• The Case of the Missing Firehouse Dog

    by Daphne Self
    Beautiful Majesty has been dognapped! Majesty, the firehouse dog, is missing. Willie and Jax are on the case to discover who is the dognapping culprit. Could it be their neighbor, Mr. Applebee? Or maybe it is Ms. Thornton? Join the Pintail Duo, Wilhelmina van der Coup and Jackson Barnaby, as they follow the clues to rescue Majesty in The Case of the Missing Firehouse Dog.
  • Inside Our Days

    by Michele Merens
    A happily married woman, Bree Durning, abruptly flees home and family after receiving a dire cancer diagnosis. When her husband, a trained psychologist, tracks her down, she can hardly explain why she has turned from all she loves to all she knows only promises pain. A story of our shadow selves and how they may offer us the courage we need to face tough times. Published October 2020 by Muriel Press, Marian University. Available on Amazon, at publisher's website, bookstores and libraries.
  • Latch Key Kids

    by John L. Sheppard

    Latch Key Kids, the long-awaited follow-up to Small Town Punk, chronicles the enduring impact one life can have on another.

    Resilience and the power of sibling friendship combine into a surprising, ingeniously layered comic novel about a boy inventing himself.

    In Latch Key Kids, Sheppard strips the flesh from the bone. He makes you laugh by combining searing wit with keen social observation.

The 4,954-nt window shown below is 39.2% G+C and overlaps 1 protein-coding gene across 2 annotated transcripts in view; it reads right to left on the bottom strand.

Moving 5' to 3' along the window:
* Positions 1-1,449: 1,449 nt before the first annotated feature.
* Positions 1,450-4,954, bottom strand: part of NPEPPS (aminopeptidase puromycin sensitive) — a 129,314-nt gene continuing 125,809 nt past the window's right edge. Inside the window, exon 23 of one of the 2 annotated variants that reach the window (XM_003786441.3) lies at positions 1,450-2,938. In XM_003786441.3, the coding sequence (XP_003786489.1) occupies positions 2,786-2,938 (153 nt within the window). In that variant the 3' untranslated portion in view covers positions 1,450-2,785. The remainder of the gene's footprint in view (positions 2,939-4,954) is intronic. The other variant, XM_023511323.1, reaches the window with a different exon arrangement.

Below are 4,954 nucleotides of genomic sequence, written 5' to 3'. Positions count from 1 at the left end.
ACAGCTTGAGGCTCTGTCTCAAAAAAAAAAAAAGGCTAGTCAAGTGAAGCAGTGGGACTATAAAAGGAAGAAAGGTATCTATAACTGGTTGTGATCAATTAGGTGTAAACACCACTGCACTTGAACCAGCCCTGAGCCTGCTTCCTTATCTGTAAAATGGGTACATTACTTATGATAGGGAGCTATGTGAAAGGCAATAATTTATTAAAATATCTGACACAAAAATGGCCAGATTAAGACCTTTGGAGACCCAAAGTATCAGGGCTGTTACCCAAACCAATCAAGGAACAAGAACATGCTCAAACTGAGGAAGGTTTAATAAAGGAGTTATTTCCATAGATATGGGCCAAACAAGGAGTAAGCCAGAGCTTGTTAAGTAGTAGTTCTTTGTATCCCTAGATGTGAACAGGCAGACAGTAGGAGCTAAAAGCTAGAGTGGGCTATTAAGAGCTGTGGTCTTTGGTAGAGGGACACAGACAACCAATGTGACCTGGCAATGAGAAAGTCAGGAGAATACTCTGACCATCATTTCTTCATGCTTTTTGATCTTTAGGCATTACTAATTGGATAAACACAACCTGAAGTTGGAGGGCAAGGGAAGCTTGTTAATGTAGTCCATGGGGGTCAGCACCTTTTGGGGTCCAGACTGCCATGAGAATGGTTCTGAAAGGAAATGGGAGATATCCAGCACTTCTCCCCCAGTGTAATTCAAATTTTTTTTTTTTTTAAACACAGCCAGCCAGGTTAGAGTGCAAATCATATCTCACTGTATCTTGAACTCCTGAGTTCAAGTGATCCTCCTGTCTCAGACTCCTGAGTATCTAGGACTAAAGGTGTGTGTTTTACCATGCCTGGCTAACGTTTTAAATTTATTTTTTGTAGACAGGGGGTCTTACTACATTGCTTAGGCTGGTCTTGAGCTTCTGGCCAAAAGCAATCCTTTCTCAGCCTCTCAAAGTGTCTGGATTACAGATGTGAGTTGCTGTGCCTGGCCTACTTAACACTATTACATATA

• In the Shadow of Gold: A Tale of the Lost Confederate Treasure

    by Michael Kenneth Smith
    In the Shadow of Gold A Tale of the Lost Confederate Treasure As Grant was about to take Richmond in early April of 1865, two trains left the city in the dark of night. One carried Jefferson Davis and his cabinet. The other carried the Confederate treasury, guarded by midshipmen from the CSA navy. Weeks later, Davis was captured by federal troops, but the treasure was nowhere to be found. The mystery of the lost gold has never been solved. In the Shadow of Gold tells the story of Yancey Arvi... more
  • Segways

    by cliftonmora mora
    Bassically Hoverkart or segway kart is a version of Hoverboard But it is more comfortable then Hoverboard Because it has a seat on it which makes it more reliable for people. Go hoverket is the best company for buying such stuffs
  • The Matador Who Ran Away from the Spider

    An original and funny story about Perreras who runs away from a spider. Perreras is used to fighting such huge bulls as a matador, however he is scared of a tiny spider! Perreras tells all his friends - Ana, the flamenco dancer, Pedro, his costume maker and Eduardo, an accountant, about "the big and hairy and VERY scary spider." Ana, Pedro and Eduardo enter his house to help Perreras search for the cheeky spider. "The Matador Who Ran Away From The Spider" is a fast-paced, good-natured rhyme ... more